8 Things VCs Think About When Valuing Your Startup
Before you take money from a venture capital firm, you'll agree to a valuation — how much your startup is worth. That valuation will also affect how much of your company you own. Optimizing for a higher valuation can sometimes mean owning less of your company, so strategies for each founder can vary widely.
How a valuation is determined, investors say, is more an art than a science. There are standard factors that will be considered before putting a price tag on a startup, but the biggest factor turns out to be demand — how many other investors are trying to put money into your company. That said, there's a lot an entrepreneur can do to influence valuation (aside from, you know, building something that's valuable). The more investors you pitch to and the better you are at telling your story, the more interest you'll generate, which will drive up your price.
As a rule of thumb, the valuation will generally be set in line with the return the investor wants — if the seed round is $1 million and your investors want a 10x return, the valuation will likely be set at $10 million.
But investors are far from arbitrary with valuations. "You're buying part of the company as an investor," says Caitlin Strandberg of Flybridge Capital Partners. "The investor wants it to be as accurate as possible."
That said, the seemingly "over the top" valuations on the market are a result of investors believing they've found an outlier. These big, fast-growing opportunities are few and far between, so when a someone thinks they've found one, the valuation can jump.
"I'm seeing a rationalization of valuations right now
," says Jalak Jobanputra, managing partner at FuturePerfect Ventures. "We're seeing a slowdown — more diligence being done."
Here are eight things investors analyze when making a valuation.
1. Competition, or Demand: If you've heard a VC compare fundraising to dating, it probably sounded cliche — but it's true. VCs are highly competitive and will perceive an investment as valuable if the other VCs on the block show interest. While understanding how VCs work is essential to raising money in the first place, it also is the most important factor that will influence valuation. It goes back to basic economics — only so many investors can get in on a startup's round of fundraising, so the more who desire it will result in a higher valuation.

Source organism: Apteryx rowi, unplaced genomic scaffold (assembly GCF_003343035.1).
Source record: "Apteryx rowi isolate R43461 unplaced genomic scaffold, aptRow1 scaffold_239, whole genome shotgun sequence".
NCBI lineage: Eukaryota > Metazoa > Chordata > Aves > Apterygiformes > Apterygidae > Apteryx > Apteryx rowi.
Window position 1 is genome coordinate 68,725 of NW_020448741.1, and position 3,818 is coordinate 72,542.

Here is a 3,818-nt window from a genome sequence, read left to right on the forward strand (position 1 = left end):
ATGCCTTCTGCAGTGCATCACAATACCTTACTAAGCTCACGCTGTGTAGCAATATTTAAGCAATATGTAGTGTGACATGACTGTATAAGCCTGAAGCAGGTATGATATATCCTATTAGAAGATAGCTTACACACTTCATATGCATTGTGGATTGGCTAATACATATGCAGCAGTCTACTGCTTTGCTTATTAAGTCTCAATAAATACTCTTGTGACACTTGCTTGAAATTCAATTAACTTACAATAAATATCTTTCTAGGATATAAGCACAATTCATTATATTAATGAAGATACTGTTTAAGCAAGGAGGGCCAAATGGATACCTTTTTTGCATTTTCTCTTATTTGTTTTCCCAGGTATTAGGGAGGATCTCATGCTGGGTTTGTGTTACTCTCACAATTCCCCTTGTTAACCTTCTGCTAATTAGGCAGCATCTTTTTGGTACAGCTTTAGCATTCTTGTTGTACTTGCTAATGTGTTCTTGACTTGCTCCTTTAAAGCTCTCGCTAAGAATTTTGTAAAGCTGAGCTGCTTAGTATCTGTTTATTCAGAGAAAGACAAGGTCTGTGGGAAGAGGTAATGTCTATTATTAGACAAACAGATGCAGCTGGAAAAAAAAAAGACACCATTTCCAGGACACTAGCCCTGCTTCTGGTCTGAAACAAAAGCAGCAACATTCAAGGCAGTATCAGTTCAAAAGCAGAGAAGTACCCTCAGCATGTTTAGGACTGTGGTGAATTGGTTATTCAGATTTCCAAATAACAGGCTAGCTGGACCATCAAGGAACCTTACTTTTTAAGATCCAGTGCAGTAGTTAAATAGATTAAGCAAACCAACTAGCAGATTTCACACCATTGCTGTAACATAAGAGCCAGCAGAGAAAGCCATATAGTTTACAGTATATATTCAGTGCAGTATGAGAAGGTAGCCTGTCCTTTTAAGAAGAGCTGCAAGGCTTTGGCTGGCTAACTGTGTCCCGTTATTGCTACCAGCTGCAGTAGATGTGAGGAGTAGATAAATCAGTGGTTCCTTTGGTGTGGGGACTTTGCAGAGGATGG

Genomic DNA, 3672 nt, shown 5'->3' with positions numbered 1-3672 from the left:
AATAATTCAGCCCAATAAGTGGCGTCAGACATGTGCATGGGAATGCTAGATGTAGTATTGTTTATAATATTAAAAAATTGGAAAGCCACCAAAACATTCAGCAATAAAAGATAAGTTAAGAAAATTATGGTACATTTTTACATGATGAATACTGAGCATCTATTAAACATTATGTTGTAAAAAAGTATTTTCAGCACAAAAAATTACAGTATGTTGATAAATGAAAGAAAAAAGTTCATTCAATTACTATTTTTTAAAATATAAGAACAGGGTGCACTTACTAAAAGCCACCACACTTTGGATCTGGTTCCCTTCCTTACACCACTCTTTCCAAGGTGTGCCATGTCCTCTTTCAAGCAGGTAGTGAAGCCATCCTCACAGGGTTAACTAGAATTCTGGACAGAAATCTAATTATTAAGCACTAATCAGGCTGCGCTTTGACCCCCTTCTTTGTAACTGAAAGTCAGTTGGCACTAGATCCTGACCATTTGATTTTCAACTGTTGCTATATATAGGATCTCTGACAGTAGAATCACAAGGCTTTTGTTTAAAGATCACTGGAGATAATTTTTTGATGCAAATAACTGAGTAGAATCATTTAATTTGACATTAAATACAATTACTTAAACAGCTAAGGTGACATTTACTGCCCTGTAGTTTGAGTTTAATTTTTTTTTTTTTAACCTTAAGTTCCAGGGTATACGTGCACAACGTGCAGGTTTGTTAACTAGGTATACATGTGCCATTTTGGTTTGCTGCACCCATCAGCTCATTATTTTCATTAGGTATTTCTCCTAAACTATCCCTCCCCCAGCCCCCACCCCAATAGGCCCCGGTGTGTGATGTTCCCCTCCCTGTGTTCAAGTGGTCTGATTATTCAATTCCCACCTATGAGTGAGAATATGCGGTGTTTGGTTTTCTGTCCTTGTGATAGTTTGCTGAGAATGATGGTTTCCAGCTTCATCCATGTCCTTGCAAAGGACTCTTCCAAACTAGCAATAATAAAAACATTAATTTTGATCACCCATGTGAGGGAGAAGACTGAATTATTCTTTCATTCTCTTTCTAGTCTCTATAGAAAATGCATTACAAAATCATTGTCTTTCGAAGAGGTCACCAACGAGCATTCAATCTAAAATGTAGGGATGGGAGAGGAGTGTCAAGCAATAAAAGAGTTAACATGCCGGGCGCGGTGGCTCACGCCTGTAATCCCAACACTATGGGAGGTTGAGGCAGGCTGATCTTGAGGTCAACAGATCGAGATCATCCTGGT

2. Growth: It's been said that the defining factor of a startup is growth. At the fundraising stage, some companies will just pitch the potential for growth, such as a large market, but others will already be able to show traction. The month-over-month active users or paying customers is rising fast. Since a growth metric can allow for revenue predictions, it will play a part in defining a company's value.
3. Opportunity: Of course, it's the hard-to-quantify factors like this that make valuations a bit of a mystery. But consider the example of a startup with no competition, because they're attempting something everyone else thinks is impossible. These are the big payoffs VCs are looking for, and they'll will slap a huge valuation on when they find it.
4. Revenue: Valuations always include a bit of mystery, but those more mathematically inclined will appreciate adding revenues to the equation.
"The moment you have revenues, the financial literature has a lot of different tools you can use to value something," says Dustin Dolginow of Atlas Ventures.
But revenue is still only one piece, and at an early stage, revenues won't tell you everything about a startup's potential.
"At some point it has to be profitable revenue
," Strandberg says, "and repeat customers."
5. Founders: A successful startup often has more to do with the founders' ability to execute rather than starting with a truly brilliant idea. Where the founders have worked, on what projects and previous exits will influence valuation.
6. Other Investors: A deal is never just between a startup and a VC. The terms will be agreed on by all parties, and a few VC firms and sometimes an angel investor will contribute to a round as a group. A VC's job is not just finding the right startups to invest in, but also building relationships with other firms that invest in similar industries or stages. Other investors in the round might also get a seat on the startup's board and provide strategic direction, so knowing the startup's other investors are solid will indeed increase its value.
7. Accelerators or Incubators: Many accelerators that have a few years of experience will publish the success rates of startups they've been involved with. All startups in the incubator or accelerator have access to similar resources and mentorship. Not surprisingly, a VC can run some numbers and decide startups that go through the program in the future have a good probability of a good exit. This time of assurance will influence a startup's value.
8. Story: Some components of a valuation are tangible, and some are not tangible, Strandberg notes. Team chemistry is difficult to put on paper, but VCs know it when they see it, and some will have founders undergo some sort of analysis to gauge how they'll work together. The potential of a market also cannot always be documented, especially if there's a lot of change underway.
"It's kind of like making a stew
, you put all these pieces in, it stews for awhile in the market and then you get this result," says Dolginow.
As with any imperfect art, the more pieces you include will improve your chances of getting it right, or at least remarkably close. And like true artists, investors might each have their own secret sauce or instincts that they've perfected over time as they set valuations.
Have you seen startup valuations you felt were unfair or irrational? What factors do you find important in setting a good valuation?
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